Corn bears continue to keep a stranglehold on the market. The funds are thought to be holding a massive short position and do not want to voluntarily release their grip. The bulls continue to point to production in South America currently being over-estimated. There's talk that Brazil's second-crop acres will be much lower than the USDA and the trade estimate. There's also talk that the Argentine crop is overstated, as dry conditions coupled with some heavy heat in a few areas could create pollination problems and reduce the top-end of the yield estimate.
Here at home, there's a little balance sheet battle taking place as the bulls talk about strong ethanol numbers and the bears point to disappointing exports. Feed numbers are also being heavily debated. It will be interesting to see how the USDA slices the demand pie in the yearend report on Friday.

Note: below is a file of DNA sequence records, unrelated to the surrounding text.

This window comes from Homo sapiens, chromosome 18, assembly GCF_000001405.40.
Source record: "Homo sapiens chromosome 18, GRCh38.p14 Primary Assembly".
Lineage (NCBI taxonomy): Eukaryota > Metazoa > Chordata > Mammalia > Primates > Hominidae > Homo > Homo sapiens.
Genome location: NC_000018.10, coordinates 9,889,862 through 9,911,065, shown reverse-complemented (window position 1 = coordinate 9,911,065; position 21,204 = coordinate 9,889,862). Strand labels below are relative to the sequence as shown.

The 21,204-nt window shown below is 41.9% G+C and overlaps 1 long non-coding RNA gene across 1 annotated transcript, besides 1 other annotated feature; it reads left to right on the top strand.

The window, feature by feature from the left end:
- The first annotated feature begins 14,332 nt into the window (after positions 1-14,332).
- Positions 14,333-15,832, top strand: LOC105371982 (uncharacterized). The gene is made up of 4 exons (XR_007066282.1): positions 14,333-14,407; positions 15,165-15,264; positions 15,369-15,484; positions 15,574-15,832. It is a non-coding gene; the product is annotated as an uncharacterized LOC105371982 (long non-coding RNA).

My opinion: It doesn't really matter as we will continue to stay in what's deemed an "over-supplied" environment. With that being the case we need to see more drastic cuts in production. As a longer-term bull, I hope to see some reductions to the South American crop and early estimates for U.S. corn acres start to pull back a bit. I've already heard talk of perhaps more spring wheat acres replacing corn to the North.
There's also some early forecast talking about perhaps a wet Spring which could create planting complications. Keep in mind, we don't get an accurate U.S. corn acreage number from the USDA until the March 31st report.